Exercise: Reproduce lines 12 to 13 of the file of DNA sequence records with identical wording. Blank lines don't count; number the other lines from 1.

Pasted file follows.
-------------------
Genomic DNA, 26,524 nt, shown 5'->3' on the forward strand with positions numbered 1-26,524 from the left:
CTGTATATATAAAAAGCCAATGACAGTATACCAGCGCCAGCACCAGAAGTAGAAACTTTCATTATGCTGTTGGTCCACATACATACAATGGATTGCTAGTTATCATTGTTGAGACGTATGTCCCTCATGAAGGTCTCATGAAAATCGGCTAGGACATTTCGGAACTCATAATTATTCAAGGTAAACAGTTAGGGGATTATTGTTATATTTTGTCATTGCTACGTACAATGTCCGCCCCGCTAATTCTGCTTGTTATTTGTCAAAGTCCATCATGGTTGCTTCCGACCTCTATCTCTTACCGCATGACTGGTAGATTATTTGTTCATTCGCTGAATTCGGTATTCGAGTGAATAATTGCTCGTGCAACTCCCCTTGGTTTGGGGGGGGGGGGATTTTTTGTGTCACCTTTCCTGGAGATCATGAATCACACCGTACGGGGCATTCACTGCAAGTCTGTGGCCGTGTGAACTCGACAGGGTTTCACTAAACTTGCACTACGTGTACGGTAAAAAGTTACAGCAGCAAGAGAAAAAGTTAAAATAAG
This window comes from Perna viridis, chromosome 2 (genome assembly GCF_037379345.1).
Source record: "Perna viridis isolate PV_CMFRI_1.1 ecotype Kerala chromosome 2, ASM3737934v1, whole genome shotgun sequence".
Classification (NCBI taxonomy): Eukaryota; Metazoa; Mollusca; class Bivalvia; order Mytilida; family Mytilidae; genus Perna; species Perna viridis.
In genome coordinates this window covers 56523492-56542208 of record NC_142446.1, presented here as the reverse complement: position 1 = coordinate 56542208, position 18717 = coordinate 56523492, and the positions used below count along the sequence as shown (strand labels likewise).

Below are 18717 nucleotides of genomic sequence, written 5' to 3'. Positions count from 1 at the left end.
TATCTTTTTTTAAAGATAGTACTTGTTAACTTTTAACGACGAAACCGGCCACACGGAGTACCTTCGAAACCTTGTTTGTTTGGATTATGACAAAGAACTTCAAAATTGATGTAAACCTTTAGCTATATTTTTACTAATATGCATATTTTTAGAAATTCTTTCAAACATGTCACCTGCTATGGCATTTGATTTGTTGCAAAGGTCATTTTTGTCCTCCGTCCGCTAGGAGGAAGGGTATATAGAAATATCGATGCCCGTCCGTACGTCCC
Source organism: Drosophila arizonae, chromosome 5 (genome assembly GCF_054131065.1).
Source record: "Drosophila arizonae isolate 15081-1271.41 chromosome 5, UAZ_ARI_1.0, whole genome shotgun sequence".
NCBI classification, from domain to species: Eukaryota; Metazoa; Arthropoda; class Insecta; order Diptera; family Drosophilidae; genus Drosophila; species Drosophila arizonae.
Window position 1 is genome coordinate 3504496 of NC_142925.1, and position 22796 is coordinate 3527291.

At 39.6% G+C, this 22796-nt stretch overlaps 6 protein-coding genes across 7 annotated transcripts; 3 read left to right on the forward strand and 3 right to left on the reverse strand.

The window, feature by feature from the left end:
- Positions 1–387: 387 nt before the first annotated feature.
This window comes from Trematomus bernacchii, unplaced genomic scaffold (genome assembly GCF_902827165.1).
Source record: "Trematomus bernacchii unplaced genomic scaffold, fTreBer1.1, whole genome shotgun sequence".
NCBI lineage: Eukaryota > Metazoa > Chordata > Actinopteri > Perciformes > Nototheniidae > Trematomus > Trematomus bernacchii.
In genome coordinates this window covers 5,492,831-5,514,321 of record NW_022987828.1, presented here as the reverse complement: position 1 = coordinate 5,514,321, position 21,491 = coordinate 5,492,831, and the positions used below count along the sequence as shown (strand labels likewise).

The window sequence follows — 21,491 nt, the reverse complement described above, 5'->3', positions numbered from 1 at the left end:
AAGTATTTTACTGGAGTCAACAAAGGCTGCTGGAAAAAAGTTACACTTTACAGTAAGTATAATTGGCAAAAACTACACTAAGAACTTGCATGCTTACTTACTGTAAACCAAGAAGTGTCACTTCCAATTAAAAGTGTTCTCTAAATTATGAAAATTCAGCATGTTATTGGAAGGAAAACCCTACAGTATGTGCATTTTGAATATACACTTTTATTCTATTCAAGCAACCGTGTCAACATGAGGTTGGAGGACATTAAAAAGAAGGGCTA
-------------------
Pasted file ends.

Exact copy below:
Window position 1 is genome coordinate 3504496 of NC_142925.1, and position 22796 is coordinate 3527291.

At 39.6% G+C, this 22796-nt stretch overlaps 6 protein-coding genes across 7 annotated transcripts; 3 read left to right on the forward strand and 3 right to left on the reverse strand.